Editor's Note: We received the following by email from Jimmy Durrett, who was the first patient of Norma Gill-Thompson -- the founder of Enterostomal Therapy who died in October last year. Mr. Durrett, who is a double ostomate, was moved to write after finding our article Lavenia's Two Ostomies, which appeared in our March 1997 issue and is still on our Website.
I was born at Magruder Hospital in Port Clinton, Ohio on August 1, 1953 with multiple abdominal birth defects. The doctors said I would only live a few days at most, so they pushed me off to the side and waited for the inevitable. I was the first person born on record with the multiple defects that I had. The doctors didn't know what to do. I was born with my bladder outside where my pelvis should be. The bladder seeped urine constantly because of the holes in it. Most of my urine routed through my rectum with my bowel movements. I had a large opening from my rectum to my navel. My left kidney was not working properly. My hips were offset. My legs were pointed outward instead of straight.
A few days after my birth I was still alive, so they had me transfered to a hospital in Toledo, Ohio. There they were able to keep me alive. They put me in braces to try and draw my legs the best they could. Finally, early in 1958 I stood up for the first time. Before that I was always lying flat on my back so the back of my head grew flat. In 1958 my left kidney stopped working, but with all the other problems I had, they were afraid to do any more for me, so they transferred my case to the Cleveland Clinic. There in 1958, Dr. Higgins removed my left kidney and my bladder. He rerouted my urine from my rectum to a ureterostomy and closed the opening in my stomach. I was four and a half.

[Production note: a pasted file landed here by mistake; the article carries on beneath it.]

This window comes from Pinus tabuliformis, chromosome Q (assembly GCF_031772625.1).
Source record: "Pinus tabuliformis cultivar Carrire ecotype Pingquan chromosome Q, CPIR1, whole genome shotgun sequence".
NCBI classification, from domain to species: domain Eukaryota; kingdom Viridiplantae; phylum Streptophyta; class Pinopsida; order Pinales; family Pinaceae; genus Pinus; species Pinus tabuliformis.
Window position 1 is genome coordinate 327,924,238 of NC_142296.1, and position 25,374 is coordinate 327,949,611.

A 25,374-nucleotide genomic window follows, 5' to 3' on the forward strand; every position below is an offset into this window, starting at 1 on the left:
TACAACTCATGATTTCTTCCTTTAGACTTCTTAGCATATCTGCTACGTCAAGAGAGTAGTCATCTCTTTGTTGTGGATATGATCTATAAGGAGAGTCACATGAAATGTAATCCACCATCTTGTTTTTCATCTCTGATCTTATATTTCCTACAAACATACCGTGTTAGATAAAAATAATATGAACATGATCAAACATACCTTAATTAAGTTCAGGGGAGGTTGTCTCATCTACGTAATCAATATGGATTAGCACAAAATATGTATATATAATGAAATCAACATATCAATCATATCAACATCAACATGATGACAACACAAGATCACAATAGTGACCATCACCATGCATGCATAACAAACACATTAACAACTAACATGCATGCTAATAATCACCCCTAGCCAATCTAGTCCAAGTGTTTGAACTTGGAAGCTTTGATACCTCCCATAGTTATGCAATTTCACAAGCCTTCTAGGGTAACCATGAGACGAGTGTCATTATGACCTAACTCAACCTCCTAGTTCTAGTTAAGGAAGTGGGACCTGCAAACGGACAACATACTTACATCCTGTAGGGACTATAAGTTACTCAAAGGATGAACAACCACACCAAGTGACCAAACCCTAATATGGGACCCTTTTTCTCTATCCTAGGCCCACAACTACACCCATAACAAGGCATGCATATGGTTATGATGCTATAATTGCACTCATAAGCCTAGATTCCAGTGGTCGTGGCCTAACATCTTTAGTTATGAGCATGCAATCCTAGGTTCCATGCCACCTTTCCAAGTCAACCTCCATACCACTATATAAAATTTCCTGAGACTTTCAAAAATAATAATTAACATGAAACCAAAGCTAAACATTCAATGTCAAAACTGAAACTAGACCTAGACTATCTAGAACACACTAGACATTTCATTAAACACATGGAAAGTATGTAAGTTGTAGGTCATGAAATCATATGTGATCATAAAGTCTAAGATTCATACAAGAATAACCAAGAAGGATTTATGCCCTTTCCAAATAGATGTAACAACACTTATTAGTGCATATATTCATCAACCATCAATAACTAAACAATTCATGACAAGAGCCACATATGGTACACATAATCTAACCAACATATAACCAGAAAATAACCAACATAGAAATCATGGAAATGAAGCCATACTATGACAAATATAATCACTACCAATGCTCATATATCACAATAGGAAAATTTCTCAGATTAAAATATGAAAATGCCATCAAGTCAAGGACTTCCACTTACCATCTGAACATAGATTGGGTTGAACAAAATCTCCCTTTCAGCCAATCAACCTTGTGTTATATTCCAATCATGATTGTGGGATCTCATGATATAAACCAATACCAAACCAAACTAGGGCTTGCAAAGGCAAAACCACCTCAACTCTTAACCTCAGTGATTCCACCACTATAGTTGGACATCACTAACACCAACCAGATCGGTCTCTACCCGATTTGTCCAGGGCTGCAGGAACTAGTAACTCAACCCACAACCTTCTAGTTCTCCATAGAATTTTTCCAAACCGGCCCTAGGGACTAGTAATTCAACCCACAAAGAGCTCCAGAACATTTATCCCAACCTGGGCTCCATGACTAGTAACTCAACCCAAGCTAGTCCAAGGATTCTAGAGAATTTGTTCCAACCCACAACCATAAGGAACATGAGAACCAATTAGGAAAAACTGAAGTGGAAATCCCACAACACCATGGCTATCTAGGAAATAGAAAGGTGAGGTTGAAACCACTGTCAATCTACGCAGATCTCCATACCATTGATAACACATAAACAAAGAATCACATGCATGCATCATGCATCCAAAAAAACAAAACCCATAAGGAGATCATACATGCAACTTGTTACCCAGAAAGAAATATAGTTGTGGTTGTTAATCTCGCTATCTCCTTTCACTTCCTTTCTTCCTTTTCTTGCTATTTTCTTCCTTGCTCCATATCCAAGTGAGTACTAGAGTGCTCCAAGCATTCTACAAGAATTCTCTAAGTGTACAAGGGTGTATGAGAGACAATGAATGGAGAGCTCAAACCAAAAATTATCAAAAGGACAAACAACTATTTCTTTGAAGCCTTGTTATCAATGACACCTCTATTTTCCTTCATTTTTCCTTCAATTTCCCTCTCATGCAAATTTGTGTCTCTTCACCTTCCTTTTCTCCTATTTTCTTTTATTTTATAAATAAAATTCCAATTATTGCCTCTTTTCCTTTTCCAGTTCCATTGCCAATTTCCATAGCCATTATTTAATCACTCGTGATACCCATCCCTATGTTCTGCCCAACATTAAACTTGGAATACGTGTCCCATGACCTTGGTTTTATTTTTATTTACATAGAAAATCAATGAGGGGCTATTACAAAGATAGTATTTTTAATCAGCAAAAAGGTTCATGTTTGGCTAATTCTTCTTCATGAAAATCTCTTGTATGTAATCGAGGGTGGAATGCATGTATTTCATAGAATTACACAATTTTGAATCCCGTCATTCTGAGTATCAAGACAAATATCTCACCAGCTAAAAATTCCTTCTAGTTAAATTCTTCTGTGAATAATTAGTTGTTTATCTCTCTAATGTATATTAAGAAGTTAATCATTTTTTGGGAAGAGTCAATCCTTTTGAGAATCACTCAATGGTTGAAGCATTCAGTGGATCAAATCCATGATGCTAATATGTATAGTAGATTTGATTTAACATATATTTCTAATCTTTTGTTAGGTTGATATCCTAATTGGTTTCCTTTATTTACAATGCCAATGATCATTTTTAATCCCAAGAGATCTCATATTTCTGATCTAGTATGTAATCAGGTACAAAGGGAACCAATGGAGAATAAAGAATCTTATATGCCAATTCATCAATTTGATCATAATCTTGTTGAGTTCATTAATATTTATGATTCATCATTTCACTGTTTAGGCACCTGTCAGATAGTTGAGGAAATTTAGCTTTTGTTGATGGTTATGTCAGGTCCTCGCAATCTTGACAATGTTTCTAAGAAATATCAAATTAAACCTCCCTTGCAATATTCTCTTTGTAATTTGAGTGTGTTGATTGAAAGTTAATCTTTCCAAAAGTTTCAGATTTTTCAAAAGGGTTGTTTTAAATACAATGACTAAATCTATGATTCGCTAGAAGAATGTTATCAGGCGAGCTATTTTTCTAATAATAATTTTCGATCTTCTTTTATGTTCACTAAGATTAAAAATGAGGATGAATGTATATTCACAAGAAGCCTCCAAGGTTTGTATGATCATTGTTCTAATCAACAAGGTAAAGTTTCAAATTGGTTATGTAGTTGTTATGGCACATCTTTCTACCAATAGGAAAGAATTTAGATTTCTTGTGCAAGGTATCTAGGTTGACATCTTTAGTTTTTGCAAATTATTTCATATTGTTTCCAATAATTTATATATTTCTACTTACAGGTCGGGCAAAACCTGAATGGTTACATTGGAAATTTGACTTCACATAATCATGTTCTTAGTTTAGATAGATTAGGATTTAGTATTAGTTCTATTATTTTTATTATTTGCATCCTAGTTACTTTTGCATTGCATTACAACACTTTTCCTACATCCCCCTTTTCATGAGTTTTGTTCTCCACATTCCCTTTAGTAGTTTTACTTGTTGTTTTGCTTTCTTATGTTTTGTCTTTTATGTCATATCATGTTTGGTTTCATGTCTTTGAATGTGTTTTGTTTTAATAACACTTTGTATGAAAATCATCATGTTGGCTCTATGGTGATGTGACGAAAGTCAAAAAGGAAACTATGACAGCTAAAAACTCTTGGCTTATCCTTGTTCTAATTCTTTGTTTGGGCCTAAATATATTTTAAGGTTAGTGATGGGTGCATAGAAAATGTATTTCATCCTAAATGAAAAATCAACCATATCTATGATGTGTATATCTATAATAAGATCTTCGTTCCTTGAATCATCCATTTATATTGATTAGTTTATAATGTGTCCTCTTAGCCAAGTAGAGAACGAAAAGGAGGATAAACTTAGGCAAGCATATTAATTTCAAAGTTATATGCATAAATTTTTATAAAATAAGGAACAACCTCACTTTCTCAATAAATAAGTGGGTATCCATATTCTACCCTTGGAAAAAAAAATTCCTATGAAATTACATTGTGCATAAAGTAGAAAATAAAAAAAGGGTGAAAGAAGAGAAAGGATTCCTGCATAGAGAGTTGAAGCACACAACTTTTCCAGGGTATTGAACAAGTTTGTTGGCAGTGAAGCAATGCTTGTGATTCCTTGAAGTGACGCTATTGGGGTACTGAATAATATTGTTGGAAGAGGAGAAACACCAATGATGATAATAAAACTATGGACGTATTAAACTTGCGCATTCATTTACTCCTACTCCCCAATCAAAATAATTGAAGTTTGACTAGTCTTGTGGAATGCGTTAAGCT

Over the next fifteen years I had a lot of plastic surgery to rebuild my pelvis. Because of the location of my bladder, my penis was split down the middle. They were able to pull it back together over time. I have had 71 surgeries over my lifetime. I always had a real hard time controlling my bowels. If I were out somewhere and had to go, I couldn't hold it. This caused a lot of problems at home because my mother thought I could help from going in my pants and I would be punished. I knew I couldn't help it, but couldn't get anyone to listen to me.
In 1974, I was in the Cleveland Clinic for some routine surgery when Mrs. Norma Gill (I was her first patient) came in to give me an enema for surgery. She saw that I could not hold the water in and that it was very painful. During the surgery they decided to check my rectum. They discovered that I was born without a sphincter muscle. Dr. Rupert Turnbull gave me a colostomy. Since then I have had both revised. I wear a pouch on both. I empty the ileal conduit about every four hours depending on what I am drinking. The colostomy is emptied often. Every thing I eat goes through very quickly.